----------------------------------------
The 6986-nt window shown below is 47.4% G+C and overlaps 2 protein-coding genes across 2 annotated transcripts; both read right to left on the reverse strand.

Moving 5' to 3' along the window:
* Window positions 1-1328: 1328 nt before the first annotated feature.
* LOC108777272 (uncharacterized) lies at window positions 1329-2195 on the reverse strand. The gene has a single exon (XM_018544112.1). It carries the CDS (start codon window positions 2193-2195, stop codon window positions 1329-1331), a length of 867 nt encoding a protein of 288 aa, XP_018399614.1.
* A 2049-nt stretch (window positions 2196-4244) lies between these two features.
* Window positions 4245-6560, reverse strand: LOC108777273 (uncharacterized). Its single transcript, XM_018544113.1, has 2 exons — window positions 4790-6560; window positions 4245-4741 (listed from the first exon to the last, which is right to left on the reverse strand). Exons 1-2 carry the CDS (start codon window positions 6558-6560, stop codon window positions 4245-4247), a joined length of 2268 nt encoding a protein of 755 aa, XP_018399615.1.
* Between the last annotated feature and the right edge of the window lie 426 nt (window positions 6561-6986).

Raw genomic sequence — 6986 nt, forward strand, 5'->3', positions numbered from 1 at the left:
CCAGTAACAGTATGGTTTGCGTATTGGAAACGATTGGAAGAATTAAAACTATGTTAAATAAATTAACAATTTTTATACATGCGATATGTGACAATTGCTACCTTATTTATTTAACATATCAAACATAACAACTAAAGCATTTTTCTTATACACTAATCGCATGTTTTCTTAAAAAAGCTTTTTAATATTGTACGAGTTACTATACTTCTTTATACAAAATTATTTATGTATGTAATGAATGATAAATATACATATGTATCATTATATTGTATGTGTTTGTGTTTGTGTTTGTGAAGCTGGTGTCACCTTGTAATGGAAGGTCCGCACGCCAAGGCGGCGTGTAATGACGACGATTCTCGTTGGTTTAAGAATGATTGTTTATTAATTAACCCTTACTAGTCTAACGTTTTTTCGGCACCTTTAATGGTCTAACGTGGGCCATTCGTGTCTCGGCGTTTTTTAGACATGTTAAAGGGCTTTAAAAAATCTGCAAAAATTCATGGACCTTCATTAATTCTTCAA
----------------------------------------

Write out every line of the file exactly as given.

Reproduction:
The 6986-nt window shown below is 47.4% G+C and overlaps 2 protein-coding genes across 2 annotated transcripts; both read right to left on the reverse strand.

Moving 5' to 3' along the window:
* Window positions 1-1328: 1328 nt before the first annotated feature.
* LOC108777272 (uncharacterized) lies at window positions 1329-2195 on the reverse strand. The gene has a single exon (XM_018544112.1). It carries the CDS (start codon window positions 2193-2195, stop codon window positions 1329-1331), a length of 867 nt encoding a protein of 288 aa, XP_018399614.1.
* A 2049-nt stretch (window positions 2196-4244) lies between these two features.
* Window positions 4245-6560, reverse strand: LOC108777273 (uncharacterized). Its single transcript, XM_018544113.1, has 2 exons — window positions 4790-6560; window positions 4245-4741 (listed from the first exon to the last, which is right to left on the reverse strand). Exons 1-2 carry the CDS (start codon window positions 6558-6560, stop codon window positions 4245-4247), a joined length of 2268 nt encoding a protein of 755 aa, XP_018399615.1.
* Between the last annotated feature and the right edge of the window lie 426 nt (window positions 6561-6986).

Raw genomic sequence — 6986 nt, forward strand, 5'->3', positions numbered from 1 at the left:
CCAGTAACAGTATGGTTTGCGTATTGGAAACGATTGGAAGAATTAAAACTATGTTAAATAAATTAACAATTTTTATACATGCGATATGTGACAATTGCTACCTTATTTATTTAACATATCAAACATAACAACTAAAGCATTTTTCTTATACACTAATCGCATGTTTTCTTAAAAAAGCTTTTTAATATTGTACGAGTTACTATACTTCTTTATACAAAATTATTTATGTATGTAATGAATGATAAATATACATATGTATCATTATATTGTATGTGTTTGTGTTTGTGTTTGTGAAGCTGGTGTCACCTTGTAATGGAAGGTCCGCACGCCAAGGCGGCGTGTAATGACGACGATTCTCGTTGGTTTAAGAATGATTGTTTATTAATTAACCCTTACTAGTCTAACGTTTTTTCGGCACCTTTAATGGTCTAACGTGGGCCATTCGTGTCTCGGCGTTTTTTAGACATGTTAAAGGGCTTTAAAAAATCTGCAAAAATTCATGGACCTTCATTAATTCTTCAA